This is part 1 of 3. Part 2 is here. Part 3 is here.

Nunc ut exordio priore sum pollicitus, de mutis custodibus loquar, quamquam falso canis dicitur mutus custos. nam quis hominum clarius aut tanta vociferatione bestiam vel furem praedicat quam iste latratu, quis famulus amantior domini, quis fidelior comes, quis custos incorruptior, quis excubitor inveniri potest vigilantior, quis denique ultor aut vindex constantior? quare vel in primis hoc animal mercari tuerique debet agricola, quod et villam et fructus familiamque et pecora custodit. eius autem parandi tuendique triplex ratio est. namque unum genus adversus hominum insidias eligitur et id villam quaeque iuncta sunt villae custodit, at alterum propellendis iniuriis hominum ac ferarum et id observat domi stabulum, foris pecora pascentia; tertium venandi gratia conparatur idque non solum nihil agricolam iuvat, sed et avocat desidemque ab opere suo reddit. de villatico igitur et pastorali dicendum est, nam venaticus nihil pertinet ad nostram professionem. villae custos eligendus est amplissimi corporis, vasti latratus canorique, prius ut auditu maleficum, deinde etiam conspectu terreat et tamen non numquam nec visus quidem horribili fremitu suo fuget insidiantem. sit autem coloris unius, isque magis eligitur albus in pastorali, niger in villatico, nam varius in neutro est laudabilis. pastor album probat, quoniam est ferae dissimilis, magnoque opus interdum discrimine est in propulsandis lupis sub obscuro mane vel etiam crepusculo, ne pro bestia canem feriat. villaticus, qui hominum maleficiis opponitur, sive luce clara fur advenit, terribilior niger conspicitur, sive noctu, ne conspiciatur quidem propter umbrae similitudinem, quam ob rem tectus tenebris canis tutiorem adcessum habet ad insidiantem. probatur quadratus potius quam longus aut brevis, capite tam magno, ut corporis videatur pars maxima, deiectis et propendentibus auribus, nigris vel glaucis oculis acri lumine radiantibus, amplo villosoque pectore, latis armis, cruribus crassis et hirtis, cauda brevi, vestigiorum articulis et unguibus amplissimis, qui Graece δράκες appellantur. hic erit villatici status praecipue laudandus.
(Columella, De Re Rustica 7.12.1-4)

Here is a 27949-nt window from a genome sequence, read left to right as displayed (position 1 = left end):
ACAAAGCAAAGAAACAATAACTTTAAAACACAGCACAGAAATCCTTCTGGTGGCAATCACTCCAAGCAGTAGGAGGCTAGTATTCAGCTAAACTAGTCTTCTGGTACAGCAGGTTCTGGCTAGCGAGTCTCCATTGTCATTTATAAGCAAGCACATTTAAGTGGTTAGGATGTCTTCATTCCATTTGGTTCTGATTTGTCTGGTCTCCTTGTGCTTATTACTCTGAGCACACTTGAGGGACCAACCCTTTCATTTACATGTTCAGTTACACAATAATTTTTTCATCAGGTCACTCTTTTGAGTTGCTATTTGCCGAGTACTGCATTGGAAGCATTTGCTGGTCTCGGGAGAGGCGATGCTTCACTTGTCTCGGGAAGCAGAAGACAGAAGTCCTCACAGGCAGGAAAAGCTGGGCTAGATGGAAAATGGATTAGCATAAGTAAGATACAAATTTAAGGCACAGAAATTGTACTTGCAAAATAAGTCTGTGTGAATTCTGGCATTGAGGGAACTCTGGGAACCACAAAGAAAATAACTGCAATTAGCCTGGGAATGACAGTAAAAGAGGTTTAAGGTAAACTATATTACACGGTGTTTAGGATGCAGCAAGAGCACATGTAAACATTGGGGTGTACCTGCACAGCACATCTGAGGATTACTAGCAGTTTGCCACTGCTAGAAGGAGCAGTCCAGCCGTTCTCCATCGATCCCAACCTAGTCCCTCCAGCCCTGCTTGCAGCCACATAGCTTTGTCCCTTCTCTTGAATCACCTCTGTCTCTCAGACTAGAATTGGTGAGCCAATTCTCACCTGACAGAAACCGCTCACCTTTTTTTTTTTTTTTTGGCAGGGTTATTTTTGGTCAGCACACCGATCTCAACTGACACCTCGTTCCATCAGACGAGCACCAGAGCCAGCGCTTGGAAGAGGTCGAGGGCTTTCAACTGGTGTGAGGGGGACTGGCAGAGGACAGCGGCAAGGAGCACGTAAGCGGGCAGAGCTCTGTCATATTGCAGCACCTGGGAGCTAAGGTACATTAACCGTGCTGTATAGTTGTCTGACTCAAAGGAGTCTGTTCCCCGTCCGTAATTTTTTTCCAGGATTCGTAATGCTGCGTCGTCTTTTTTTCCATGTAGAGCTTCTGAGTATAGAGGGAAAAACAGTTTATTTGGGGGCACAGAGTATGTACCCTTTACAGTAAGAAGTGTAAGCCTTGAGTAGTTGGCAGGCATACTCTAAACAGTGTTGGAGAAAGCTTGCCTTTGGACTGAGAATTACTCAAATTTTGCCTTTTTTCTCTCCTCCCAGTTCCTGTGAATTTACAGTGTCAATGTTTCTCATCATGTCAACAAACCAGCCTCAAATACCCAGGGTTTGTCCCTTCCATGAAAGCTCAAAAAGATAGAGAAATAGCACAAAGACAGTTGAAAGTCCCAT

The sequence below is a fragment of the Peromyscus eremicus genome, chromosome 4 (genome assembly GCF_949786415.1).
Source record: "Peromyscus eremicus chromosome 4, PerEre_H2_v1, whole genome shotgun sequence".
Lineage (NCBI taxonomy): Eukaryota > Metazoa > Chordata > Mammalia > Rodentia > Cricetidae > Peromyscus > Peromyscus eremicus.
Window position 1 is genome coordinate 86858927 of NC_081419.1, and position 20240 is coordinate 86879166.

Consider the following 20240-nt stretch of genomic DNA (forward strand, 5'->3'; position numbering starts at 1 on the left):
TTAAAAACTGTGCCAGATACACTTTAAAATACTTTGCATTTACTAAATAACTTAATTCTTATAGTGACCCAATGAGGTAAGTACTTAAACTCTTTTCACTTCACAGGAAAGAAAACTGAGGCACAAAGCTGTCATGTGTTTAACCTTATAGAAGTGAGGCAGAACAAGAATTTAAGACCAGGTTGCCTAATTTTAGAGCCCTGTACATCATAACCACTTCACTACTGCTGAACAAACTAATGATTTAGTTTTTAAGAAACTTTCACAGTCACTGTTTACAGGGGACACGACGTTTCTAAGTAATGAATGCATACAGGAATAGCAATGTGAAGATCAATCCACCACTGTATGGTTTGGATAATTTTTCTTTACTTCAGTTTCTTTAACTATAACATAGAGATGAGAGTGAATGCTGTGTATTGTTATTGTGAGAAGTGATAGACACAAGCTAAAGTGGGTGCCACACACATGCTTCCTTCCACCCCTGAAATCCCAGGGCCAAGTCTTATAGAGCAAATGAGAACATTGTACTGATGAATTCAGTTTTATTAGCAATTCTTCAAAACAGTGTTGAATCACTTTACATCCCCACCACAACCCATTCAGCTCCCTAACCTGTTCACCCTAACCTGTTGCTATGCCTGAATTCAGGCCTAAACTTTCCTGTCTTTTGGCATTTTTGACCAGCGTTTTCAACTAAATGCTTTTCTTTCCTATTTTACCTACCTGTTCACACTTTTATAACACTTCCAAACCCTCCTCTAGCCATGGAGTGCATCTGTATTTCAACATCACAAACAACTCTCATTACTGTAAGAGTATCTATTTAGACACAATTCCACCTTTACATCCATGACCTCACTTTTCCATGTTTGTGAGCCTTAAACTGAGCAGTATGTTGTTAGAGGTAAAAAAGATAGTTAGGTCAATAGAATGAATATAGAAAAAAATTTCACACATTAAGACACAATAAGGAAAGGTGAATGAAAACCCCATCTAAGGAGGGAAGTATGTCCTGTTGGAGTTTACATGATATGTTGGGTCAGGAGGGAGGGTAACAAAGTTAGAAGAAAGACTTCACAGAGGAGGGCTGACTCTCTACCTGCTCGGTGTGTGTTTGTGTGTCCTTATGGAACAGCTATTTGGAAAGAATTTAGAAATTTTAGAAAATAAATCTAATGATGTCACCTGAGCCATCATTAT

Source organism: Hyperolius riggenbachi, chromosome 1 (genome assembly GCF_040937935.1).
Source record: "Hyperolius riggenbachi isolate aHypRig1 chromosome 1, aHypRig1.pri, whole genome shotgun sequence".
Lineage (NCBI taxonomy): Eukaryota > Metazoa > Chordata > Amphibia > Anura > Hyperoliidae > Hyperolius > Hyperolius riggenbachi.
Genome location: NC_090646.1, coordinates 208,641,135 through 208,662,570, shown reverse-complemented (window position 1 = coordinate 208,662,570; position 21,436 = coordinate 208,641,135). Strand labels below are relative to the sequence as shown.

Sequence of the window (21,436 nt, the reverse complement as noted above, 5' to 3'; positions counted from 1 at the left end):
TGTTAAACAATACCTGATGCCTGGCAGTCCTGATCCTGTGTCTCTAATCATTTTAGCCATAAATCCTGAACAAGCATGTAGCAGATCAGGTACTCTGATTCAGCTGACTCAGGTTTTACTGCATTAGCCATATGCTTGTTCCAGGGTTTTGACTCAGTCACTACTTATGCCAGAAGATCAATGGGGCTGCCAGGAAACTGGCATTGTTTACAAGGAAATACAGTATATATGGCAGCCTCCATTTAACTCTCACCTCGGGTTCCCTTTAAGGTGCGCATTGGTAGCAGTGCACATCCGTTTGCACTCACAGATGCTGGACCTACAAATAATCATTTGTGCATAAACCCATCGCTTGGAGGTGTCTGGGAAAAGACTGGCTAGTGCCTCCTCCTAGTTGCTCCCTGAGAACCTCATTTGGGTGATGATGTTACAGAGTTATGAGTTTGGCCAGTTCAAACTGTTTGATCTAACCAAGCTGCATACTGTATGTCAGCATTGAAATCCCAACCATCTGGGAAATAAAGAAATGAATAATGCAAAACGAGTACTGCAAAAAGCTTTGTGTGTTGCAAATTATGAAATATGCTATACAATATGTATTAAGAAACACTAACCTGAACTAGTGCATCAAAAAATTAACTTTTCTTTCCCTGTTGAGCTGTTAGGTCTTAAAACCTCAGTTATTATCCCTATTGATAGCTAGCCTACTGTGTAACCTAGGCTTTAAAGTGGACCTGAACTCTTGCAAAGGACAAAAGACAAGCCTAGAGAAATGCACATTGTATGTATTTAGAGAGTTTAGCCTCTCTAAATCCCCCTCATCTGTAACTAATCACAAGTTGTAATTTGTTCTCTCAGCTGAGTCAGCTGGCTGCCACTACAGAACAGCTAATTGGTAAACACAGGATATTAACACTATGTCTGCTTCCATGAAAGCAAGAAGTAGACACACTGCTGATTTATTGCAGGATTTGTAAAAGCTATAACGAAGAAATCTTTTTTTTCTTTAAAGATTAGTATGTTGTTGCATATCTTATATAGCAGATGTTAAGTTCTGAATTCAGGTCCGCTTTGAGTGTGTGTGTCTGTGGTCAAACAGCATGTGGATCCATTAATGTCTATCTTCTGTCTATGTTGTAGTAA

Now, as I promised in the earlier part of my treatise, I will speak of the dumb guardians of the flocks, though it is wrong to speak of the dog as a dumb guardian ; for what human being more clearly or so vociferously gives warning of the presence of a wild beast or of a thief as does the dog by its barking? What servant is more attached to his master than is a dog? What companion more faithful? What guardian more incorruptible ? What more wakeful night-watchman can be found? Lastly, what more steadfast avenger or defender ? To buy and keep a dog ought, therefore, to be among the first things which a farmer does, because it is the guardian of the farm, its produce, the household and the cattle. There are three different reasons for procuring and keeping a dog. One type of dog is chosen to oppose the plots of human beings and watches over the farm and all its appurtenances; a second kind for repelling the attacks of men and wild beasts and keeping an eye at home on the stables and abroad on the flocks as they feed; the third kind is acquired for the purposes of the chase, and not only does not help the farmer but actually lures him away from his work and makes him lazy about it. We must, therefore, speak of the farm-yard dog and the sheep-dog; for the sporting hound has nothing to do with the art which we profess. As guardian of the farm a dog should be chosen which is of ample bulk with a loud and sonorous bark in order that it may terrify the malefactor, first because he hears it and then because he sees it; indeed, sometimes without being even seen it puts to flight the crafty plotter merely by the terror which its growling inspires. It should be the same colour all over, white being the colour which should rather be chosen for a sheep-dog and black for a farm-yard dog; for a dog of varied colouring is not to be recommended for either purpose. The shepherd prefers a white dog because it is unlike a wild beast, and sometimes a plain means of distinction is required in the dogs when one is driving off wolves in the obscurity of early morning or even at dusk, lest one strike a dog instead of a wild beast. The farmyard dog, which is pitted against the wicked wiles of men, if the thief approaches in the clear light of day, has a more alarming appearance if it is black, whereas at night it is not even seen because it resembles the shadow and so, under the cover of darkness, the dog can approach the crafty thief in greater security. A squarely built dog is preferred to one which is long or short, and it should have a head so large as to appear to form the largest part of it; it should have ears which droop and hang down, eyes black or grey, sparkling with rays of bright light, a broad and shaggy chest, wide shoulders, thick, rough legs and a short tail; the joints of its feet and its claws, which the Greeks call drakes, should be very large. Such are the points which will meet with most approval in all farm-yard dogs. (tr. Edward S. Forster & Edward H. Heffner)

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